NEWS - October 26, 2012
by Carol~ - 10/26/12 9:27 AM
Phony certificates fool faulty crypto in apps from AIM, Chase, and more
"Researchers conclude: "SSL certificate validation is completely broken" in many places." - [Screenshot]
Researchers have uncovered defects in a wide range of applications running on computers, smartphones, and Web servers that could make them susceptible to attacks exposing passwords, credit card numbers, and other sensitive data.
The Trillian and AIM instant messaging apps and an Android app offered by Chase Bank are three apps identified as vulnerable to so-called man-in-the-middle attacks. Like the other dozen or so applications identified, the threat stemmed from weak implementations of the secure sockets layer and transport layer security protocols. Together, the technologies are designed to guarantee the confidentiality and authenticity of communications between end users and servers connected over the Internet.
The weak implementations caused the programs to initiate encrypted communications without first assessing the validity of the digital certificates on the other end. As a result, one of the fundamental guarantees of the SSL—that the computer on the other end of the connection belongs to the party claiming ownership—was fundamentally compromised. Instead, the apps will trust imposter certificates that are signed by attackers or fail established validity tests for a variety of other reasons.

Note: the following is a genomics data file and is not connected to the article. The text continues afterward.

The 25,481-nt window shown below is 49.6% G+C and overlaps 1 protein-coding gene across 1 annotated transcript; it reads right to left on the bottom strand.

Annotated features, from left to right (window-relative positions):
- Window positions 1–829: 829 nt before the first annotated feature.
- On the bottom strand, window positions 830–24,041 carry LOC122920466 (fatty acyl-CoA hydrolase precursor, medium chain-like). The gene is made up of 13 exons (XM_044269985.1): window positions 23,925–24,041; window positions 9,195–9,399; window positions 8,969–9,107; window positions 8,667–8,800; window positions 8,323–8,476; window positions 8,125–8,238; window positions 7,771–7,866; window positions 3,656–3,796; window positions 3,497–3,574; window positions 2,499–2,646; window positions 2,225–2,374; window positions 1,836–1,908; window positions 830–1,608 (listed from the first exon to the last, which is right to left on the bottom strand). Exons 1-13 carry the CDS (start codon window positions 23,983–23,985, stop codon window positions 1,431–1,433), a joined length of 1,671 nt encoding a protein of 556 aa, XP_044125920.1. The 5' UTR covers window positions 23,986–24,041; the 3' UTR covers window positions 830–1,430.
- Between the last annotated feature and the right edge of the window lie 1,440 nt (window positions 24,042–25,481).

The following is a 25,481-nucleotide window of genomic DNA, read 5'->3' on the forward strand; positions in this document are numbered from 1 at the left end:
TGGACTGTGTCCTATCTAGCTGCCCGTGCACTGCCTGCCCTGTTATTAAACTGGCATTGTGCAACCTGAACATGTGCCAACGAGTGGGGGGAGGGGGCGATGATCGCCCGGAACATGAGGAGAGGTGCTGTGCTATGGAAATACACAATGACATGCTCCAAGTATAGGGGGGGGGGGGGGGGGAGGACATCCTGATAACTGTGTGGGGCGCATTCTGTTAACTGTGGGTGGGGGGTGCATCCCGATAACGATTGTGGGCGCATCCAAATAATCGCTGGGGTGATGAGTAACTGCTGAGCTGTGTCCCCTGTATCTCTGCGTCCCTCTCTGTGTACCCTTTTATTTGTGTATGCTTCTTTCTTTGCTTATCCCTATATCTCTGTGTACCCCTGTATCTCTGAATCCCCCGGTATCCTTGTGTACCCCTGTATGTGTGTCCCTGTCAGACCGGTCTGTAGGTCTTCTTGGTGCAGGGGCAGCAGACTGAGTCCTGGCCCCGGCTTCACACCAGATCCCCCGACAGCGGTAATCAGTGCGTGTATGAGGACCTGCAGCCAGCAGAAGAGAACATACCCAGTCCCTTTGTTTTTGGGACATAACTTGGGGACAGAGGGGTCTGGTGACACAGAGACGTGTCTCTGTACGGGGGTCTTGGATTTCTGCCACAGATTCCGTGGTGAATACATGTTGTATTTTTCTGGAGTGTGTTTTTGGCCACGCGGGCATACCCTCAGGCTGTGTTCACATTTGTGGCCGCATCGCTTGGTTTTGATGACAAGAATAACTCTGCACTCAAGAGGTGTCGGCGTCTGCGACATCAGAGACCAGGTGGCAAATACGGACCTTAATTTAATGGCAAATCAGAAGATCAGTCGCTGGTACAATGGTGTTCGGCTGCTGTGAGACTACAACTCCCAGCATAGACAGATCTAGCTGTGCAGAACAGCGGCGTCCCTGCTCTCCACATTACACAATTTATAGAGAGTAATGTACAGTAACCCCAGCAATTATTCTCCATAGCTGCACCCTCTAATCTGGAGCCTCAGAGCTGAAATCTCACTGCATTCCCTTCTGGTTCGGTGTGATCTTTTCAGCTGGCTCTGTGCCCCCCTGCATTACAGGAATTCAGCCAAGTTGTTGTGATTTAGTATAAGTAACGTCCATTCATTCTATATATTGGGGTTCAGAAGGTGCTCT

"Our main conclusion is that SSL certificate validation is completely broken in many critical software applications and libraries," a team of researchers wrote in a paper titled The Most Dangerous Code in the World: Validating SSL Certificates in Non-Browser Software (pdf). ..
Continued : http://arstechnica.com/security/2012/10/faulty-ssl-fooled-by-phony-certificates/
SSL certificates and "the most dangerous code in the world"
SSL Vulnerabilities Found in Critical Non-Browser Software Packages